Visitors are outraged that a "background check" fee is being charged and allocated for building repairs in Arizona.
You may be charged a fee when seeing a movie or visiting a museum, but there is one fee that has people in Arizona furious: a fee for visiting an incarcerated person in prison.
Under a new Arizona state law, adults will have to pay a one-time $25 "background check" fee when visiting any one of the state’s 15 prisons. And where’s the money going? Toward maintaining ten of those state-run prisons.
Many Arizonans are not happy about the fee and are taking action. A prison-reform group recently sued the Arizona corrections department, calling the fee "unconstitutional," but corrections officials are responding by saying that the fees will insure the inmates’ safety.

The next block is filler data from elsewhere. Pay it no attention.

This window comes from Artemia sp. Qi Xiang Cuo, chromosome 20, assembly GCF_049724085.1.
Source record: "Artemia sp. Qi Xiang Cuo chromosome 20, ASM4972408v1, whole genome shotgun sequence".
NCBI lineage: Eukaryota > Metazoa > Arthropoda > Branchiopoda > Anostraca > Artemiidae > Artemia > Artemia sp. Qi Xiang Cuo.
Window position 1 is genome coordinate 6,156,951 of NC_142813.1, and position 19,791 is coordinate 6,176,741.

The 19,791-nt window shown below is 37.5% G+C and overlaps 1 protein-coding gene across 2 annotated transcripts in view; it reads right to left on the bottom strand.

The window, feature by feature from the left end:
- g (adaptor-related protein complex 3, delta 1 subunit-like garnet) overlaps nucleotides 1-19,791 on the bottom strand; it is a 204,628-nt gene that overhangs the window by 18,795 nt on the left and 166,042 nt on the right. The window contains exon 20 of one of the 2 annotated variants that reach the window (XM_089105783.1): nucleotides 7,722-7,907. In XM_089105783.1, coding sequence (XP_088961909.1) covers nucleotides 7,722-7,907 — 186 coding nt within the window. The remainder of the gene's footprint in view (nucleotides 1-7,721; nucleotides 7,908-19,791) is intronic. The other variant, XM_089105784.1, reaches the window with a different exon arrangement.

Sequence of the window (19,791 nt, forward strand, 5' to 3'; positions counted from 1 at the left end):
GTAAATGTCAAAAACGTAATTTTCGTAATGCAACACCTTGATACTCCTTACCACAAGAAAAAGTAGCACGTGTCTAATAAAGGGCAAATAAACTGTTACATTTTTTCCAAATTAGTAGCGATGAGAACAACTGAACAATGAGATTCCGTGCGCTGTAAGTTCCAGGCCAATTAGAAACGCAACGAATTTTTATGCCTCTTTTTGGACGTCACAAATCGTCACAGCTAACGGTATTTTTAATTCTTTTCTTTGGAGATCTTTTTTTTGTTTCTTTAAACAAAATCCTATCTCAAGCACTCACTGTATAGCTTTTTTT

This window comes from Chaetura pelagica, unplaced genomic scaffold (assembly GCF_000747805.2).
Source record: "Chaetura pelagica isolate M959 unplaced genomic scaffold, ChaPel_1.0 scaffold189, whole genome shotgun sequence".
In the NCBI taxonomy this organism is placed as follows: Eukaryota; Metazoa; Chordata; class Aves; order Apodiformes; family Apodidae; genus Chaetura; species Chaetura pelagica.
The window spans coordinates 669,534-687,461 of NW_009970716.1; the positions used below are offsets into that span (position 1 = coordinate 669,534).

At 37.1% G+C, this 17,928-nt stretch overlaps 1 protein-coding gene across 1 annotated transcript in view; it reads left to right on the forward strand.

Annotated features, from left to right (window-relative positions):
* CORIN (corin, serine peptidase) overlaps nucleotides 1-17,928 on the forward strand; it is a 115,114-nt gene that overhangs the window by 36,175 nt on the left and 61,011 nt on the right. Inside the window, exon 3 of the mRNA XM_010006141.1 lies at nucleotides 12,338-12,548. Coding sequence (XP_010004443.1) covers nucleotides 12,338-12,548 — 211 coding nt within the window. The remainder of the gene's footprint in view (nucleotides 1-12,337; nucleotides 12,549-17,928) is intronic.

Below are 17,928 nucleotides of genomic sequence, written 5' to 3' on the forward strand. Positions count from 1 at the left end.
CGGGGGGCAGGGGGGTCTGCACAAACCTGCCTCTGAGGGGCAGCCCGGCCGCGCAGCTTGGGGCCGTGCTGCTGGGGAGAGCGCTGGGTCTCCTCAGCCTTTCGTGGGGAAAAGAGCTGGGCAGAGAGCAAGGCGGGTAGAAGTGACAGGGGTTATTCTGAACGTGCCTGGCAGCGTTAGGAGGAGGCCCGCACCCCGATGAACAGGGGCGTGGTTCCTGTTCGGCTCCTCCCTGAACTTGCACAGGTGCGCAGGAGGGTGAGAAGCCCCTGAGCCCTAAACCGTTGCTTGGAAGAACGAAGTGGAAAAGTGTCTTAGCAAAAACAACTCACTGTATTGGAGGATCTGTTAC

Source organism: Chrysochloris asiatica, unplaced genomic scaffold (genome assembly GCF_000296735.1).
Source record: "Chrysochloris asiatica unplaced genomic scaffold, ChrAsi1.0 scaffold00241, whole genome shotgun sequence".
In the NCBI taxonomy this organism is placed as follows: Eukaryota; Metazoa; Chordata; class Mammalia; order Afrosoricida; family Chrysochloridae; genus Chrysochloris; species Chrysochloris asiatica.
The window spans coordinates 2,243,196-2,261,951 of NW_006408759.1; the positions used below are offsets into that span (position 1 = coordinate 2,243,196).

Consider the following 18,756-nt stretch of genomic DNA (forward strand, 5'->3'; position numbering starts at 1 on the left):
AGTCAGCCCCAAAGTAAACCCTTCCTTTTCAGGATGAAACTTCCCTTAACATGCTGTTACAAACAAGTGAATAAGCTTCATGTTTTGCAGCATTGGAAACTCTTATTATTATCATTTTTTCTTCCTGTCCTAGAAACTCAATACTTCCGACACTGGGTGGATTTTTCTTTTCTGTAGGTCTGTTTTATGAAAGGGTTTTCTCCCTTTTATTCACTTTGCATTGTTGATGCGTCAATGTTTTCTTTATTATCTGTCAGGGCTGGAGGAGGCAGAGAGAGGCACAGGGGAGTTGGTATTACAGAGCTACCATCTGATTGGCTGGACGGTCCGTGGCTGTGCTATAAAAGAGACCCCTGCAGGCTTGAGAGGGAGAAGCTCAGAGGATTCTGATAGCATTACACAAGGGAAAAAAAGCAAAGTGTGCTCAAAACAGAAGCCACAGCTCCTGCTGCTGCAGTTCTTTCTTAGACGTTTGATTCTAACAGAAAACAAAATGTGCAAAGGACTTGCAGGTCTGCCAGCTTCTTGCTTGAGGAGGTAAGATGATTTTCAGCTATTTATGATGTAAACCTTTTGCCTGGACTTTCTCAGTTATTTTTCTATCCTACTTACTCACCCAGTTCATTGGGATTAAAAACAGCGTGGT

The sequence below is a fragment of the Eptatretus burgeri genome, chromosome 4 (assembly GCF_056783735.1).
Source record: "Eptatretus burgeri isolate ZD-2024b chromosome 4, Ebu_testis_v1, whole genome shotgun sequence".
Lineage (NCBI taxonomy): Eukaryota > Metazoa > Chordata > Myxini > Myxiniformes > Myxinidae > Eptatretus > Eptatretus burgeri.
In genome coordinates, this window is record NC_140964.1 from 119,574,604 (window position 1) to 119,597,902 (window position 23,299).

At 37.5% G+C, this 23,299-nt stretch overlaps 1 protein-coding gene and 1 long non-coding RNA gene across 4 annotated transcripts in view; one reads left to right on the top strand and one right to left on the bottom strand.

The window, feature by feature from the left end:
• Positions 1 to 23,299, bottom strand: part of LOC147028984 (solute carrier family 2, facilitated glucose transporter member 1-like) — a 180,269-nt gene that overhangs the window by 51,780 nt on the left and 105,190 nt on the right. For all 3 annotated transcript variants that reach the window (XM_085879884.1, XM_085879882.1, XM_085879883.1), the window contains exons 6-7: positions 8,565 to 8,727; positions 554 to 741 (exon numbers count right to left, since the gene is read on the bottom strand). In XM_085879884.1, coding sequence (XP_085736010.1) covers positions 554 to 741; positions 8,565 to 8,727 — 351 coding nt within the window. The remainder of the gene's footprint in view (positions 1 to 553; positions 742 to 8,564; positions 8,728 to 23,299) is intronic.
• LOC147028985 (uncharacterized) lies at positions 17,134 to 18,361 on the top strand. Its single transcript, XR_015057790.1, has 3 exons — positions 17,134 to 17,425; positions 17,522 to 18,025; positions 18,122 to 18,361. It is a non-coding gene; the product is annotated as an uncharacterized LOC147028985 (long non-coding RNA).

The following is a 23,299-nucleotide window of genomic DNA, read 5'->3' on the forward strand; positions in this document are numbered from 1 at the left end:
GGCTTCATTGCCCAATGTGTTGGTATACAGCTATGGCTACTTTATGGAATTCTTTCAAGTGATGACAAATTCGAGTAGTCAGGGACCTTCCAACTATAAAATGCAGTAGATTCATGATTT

"For me, it is not the $25 fee that is an issue," PJ Longoni, who already pays hundreds of dollars for toiletries, a television and legal fees for locked-up family and friends, told the Associated Press. "It is when it is combined with the other costs of caring for an inmate, then it becomes a burden to me."
The law went into effect July 20 and since then, potential visitors have wondered why a background check would go toward building repairs. Others have worried that the fee would actually reduce the numbers of visitors.
Over the last 10 years, Arizona’s prison population has increased 52 percent. Although, according to U.S. Census data in 2000, African-Americans represented only 3.1 percent of Arizona’s population, they represented over 13 percent of those incarcerated.
Critics hope that the fee does not minimize or even eliminate family contact with prisoners that could improve their chances for rehabilitation post-prison.
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(Photo: REUTERS/Bertrand Guay/Pool)